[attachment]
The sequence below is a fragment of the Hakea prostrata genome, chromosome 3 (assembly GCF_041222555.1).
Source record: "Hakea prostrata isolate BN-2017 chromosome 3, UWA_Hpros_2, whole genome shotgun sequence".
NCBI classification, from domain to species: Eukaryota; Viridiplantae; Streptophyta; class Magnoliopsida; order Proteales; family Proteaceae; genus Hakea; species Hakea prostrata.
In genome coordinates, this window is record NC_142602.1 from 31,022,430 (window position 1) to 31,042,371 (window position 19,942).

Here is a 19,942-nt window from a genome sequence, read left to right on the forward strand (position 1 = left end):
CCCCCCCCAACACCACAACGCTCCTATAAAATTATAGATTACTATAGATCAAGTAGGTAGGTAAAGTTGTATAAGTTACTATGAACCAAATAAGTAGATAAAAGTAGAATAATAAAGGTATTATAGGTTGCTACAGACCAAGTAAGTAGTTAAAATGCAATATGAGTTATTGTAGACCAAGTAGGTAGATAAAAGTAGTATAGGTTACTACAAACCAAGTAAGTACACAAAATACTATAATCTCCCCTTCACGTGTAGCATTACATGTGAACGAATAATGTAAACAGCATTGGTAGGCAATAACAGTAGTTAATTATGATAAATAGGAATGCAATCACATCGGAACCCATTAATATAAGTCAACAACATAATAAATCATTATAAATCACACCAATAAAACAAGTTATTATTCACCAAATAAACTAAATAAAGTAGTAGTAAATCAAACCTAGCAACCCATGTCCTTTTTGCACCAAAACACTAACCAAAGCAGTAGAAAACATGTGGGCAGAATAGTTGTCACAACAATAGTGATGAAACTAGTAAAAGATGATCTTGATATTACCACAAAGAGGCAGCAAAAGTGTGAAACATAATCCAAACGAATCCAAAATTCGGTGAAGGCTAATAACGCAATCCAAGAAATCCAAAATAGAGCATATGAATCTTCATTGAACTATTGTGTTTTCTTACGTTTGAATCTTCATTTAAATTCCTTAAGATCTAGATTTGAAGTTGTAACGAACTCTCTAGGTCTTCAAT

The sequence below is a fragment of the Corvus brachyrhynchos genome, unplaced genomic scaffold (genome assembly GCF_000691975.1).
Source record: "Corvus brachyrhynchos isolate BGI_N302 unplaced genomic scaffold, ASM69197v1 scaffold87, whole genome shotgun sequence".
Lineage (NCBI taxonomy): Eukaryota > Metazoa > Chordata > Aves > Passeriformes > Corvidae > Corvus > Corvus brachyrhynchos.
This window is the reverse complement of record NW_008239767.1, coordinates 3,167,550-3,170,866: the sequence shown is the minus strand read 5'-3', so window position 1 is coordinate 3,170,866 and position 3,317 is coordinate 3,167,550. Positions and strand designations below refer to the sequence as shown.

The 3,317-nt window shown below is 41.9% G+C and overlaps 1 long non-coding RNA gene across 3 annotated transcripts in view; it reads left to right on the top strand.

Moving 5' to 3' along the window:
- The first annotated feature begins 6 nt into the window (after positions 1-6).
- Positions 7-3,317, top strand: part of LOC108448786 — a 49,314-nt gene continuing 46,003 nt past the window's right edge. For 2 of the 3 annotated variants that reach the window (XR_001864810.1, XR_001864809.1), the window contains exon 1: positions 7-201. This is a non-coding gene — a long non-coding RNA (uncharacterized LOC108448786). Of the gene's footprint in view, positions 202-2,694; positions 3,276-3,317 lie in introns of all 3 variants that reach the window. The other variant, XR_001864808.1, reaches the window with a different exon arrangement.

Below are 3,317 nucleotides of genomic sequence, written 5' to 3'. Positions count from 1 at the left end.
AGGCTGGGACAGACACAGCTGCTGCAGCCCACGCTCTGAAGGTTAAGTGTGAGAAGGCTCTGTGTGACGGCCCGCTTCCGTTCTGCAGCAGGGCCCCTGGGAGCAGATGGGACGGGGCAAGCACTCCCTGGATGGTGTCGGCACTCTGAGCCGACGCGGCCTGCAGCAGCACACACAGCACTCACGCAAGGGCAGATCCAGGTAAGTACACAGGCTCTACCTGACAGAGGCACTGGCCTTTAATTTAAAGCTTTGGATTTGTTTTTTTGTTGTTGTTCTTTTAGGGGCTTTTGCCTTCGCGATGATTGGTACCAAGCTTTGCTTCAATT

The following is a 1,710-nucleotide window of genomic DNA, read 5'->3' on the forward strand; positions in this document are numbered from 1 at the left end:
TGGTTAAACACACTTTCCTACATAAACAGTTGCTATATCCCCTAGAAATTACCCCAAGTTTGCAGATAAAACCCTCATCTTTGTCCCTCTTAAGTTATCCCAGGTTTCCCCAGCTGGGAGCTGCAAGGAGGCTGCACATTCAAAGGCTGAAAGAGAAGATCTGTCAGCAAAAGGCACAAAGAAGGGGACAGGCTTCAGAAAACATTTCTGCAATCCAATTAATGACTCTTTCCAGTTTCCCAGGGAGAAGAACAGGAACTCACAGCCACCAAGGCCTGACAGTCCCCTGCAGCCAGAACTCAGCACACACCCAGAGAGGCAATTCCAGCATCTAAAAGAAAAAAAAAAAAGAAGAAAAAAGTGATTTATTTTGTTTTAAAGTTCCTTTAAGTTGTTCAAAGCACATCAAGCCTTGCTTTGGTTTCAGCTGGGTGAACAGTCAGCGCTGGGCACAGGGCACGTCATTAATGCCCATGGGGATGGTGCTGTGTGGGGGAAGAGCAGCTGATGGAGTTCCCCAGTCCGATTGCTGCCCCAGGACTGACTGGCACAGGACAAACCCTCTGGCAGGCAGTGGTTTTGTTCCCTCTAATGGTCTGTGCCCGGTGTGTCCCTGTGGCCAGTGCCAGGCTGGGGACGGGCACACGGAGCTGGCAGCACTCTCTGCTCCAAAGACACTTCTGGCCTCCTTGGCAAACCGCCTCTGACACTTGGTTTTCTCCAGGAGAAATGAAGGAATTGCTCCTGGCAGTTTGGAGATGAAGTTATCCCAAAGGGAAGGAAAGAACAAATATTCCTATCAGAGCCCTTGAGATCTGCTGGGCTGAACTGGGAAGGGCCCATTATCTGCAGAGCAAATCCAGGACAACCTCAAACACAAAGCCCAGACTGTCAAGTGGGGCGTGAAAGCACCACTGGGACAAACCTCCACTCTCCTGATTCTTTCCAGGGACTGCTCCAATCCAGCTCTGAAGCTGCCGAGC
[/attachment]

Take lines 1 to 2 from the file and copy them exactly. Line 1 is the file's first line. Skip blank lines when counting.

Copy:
The sequence below is a fragment of the Hakea prostrata genome, chromosome 3 (assembly GCF_041222555.1).
Source record: "Hakea prostrata isolate BN-2017 chromosome 3, UWA_Hpros_2, whole genome shotgun sequence".